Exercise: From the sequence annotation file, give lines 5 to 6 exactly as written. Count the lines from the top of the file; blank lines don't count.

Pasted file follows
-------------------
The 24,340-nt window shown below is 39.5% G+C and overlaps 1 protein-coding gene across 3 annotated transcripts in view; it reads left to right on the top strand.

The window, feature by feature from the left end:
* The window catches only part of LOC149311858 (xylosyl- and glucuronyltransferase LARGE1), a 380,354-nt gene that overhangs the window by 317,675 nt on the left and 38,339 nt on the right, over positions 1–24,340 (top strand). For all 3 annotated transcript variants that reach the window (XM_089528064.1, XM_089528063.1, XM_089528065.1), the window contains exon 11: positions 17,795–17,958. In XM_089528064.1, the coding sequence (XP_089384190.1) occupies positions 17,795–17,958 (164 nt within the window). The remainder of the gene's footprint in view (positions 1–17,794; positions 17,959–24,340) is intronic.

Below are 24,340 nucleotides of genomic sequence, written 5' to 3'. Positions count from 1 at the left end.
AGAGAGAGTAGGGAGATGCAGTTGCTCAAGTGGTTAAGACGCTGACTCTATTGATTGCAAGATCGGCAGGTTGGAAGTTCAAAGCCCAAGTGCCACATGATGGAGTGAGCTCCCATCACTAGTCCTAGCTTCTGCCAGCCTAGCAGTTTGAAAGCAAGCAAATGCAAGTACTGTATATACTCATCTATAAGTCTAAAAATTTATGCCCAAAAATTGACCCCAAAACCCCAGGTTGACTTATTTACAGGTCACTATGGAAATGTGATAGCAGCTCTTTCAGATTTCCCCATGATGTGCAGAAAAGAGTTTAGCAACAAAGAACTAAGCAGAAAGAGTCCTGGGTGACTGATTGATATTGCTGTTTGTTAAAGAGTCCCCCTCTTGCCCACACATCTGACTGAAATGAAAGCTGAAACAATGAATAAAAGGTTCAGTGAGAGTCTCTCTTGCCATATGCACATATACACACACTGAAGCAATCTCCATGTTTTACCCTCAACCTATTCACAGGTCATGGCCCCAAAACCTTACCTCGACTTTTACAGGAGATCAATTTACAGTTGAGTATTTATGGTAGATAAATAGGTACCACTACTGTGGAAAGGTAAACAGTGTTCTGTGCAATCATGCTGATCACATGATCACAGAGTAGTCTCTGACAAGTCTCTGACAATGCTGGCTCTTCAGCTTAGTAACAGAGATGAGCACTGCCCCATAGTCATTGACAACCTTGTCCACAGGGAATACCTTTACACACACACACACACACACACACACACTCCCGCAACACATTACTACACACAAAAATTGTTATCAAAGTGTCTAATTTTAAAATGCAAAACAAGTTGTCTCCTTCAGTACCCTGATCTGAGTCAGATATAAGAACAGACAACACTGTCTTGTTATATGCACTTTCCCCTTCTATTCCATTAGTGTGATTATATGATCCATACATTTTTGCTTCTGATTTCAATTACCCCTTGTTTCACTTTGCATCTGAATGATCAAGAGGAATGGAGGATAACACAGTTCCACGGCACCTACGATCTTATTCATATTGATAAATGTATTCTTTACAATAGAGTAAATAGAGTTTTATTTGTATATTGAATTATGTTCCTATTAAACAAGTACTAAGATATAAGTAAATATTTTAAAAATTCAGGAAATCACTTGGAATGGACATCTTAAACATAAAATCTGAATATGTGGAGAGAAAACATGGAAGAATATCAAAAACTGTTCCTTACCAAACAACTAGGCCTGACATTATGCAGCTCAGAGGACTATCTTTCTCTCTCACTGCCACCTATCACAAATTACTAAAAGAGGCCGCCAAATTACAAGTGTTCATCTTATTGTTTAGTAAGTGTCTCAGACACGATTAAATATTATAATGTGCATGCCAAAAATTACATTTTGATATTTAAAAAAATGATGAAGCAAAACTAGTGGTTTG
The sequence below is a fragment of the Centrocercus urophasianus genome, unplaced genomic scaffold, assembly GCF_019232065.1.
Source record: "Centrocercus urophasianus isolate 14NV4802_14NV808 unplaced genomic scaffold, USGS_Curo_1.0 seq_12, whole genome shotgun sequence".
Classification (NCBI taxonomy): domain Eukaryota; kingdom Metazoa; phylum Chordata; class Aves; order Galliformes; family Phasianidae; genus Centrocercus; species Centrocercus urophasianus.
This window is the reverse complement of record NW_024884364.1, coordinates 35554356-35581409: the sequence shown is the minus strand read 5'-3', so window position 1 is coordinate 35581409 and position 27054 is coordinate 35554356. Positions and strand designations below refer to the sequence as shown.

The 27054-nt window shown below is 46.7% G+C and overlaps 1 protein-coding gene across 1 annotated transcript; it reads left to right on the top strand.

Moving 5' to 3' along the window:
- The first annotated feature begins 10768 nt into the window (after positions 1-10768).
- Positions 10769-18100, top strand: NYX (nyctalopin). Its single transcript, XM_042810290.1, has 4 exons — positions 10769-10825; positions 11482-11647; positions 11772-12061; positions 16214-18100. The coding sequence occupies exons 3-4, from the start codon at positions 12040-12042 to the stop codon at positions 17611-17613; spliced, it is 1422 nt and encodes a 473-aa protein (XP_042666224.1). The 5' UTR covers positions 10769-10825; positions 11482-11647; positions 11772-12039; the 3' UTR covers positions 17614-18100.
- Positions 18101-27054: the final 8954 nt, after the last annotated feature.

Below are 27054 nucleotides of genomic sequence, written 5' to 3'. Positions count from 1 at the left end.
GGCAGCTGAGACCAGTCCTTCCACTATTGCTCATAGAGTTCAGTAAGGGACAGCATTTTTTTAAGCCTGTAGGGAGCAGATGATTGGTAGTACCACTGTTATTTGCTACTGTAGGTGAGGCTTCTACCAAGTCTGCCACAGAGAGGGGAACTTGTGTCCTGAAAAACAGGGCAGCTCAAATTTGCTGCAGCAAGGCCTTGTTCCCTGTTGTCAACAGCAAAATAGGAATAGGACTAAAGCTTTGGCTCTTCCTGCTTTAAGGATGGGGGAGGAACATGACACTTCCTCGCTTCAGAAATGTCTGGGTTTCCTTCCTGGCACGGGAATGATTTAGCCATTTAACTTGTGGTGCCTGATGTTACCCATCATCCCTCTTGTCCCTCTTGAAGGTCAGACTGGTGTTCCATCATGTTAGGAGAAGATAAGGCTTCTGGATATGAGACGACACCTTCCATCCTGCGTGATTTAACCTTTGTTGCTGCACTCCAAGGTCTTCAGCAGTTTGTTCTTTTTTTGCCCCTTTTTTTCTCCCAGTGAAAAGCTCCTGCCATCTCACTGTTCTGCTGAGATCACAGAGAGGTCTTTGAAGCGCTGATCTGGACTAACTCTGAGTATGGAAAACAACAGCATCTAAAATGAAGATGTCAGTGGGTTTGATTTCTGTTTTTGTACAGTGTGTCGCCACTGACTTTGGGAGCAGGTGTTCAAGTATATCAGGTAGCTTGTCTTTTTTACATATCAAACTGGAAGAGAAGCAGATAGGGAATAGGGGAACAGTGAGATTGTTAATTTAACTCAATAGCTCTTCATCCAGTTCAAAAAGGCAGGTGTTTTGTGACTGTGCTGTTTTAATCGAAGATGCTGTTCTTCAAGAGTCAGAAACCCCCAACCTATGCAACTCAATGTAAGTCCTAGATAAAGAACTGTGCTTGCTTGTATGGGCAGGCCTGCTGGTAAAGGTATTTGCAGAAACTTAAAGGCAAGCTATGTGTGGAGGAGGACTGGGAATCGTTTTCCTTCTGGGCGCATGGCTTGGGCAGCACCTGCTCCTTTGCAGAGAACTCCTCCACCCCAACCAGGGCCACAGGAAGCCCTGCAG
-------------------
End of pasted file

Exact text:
AGAGAGAGTAGGGAGATGCAGTTGCTCAAGTGGTTAAGACGCTGACTCTATTGATTGCAAGATCGGCAGGTTGGAAGTTCAAAGCCCAAGTGCCACATGATGGAGTGAGCTCCCATCACTAGTCCTAGCTTCTGCCAGCCTAGCAGTTTGAAAGCAAGCAAATGCAAGTACTGTATATACTCATCTATAAGTCTAAAAATTTATGCCCAAAAATTGACCCCAAAACCCCAGGTTGACTTATTTACAGGTCACTATGGAAATGTGATAGCAGCTCTTTCAGATTTCCCCATGATGTGCAGAAAAGAGTTTAGCAACAAAGAACTAAGCAGAAAGAGTCCTGGGTGACTGATTGATATTGCTGTTTGTTAAAGAGTCCCCCTCTTGCCCACACATCTGACTGAAATGAAAGCTGAAACAATGAATAAAAGGTTCAGTGAGAGTCTCTCTTGCCATATGCACATATACACACACTGAAGCAATCTCCATGTTTTACCCTCAACCTATTCACAGGTCATGGCCCCAAAACCTTACCTCGACTTTTACAGGAGATCAATTTACAGTTGAGTATTTATGGTAGATAAATAGGTACCACTACTGTGGAAAGGTAAACAGTGTTCTGTGCAATCATGCTGATCACATGATCACAGAGTAGTCTCTGACAAGTCTCTGACAATGCTGGCTCTTCAGCTTAGTAACAGAGATGAGCACTGCCCCATAGTCATTGACAACCTTGTCCACAGGGAATACCTTTACACACACACACACACACACACACACACTCCCGCAACACATTACTACACACAAAAATTGTTATCAAAGTGTCTAATTTTAAAATGCAAAACAAGTTGTCTCCTTCAGTACCCTGATCTGAGTCAGATATAAGAACAGACAACACTGTCTTGTTATATGCACTTTCCCCTTCTATTCCATTAGTGTGATTATATGATCCATACATTTTTGCTTCTGATTTCAATTACCCCTTGTTTCACTTTGCATCTGAATGATCAAGAGGAATGGAGGATAACACAGTTCCACGGCACCTACGATCTTATTCATATTGATAAATGTATTCTTTACAATAGAGTAAATAGAGTTTTATTTGTATATTGAATTATGTTCCTATTAAACAAGTACTAAGATATAAGTAAATATTTTAAAAATTCAGGAAATCACTTGGAATGGACATCTTAAACATAAAATCTGAATATGTGGAGAGAAAACATGGAAGAATATCAAAAACTGTTCCTTACCAAACAACTAGGCCTGACATTATGCAGCTCAGAGGACTATCTTTCTCTCTCACTGCCACCTATCACAAATTACTAAAAGAGGCCGCCAAATTACAAGTGTTCATCTTATTGTTTAGTAAGTGTCTCAGACACGATTAAATATTATAATGTGCATGCCAAAAATTACATTTTGATATTTAAAAAAATGATGAAGCAAAACTAGTGGTTTG
The sequence below is a fragment of the Centrocercus urophasianus genome, unplaced genomic scaffold, assembly GCF_019232065.1.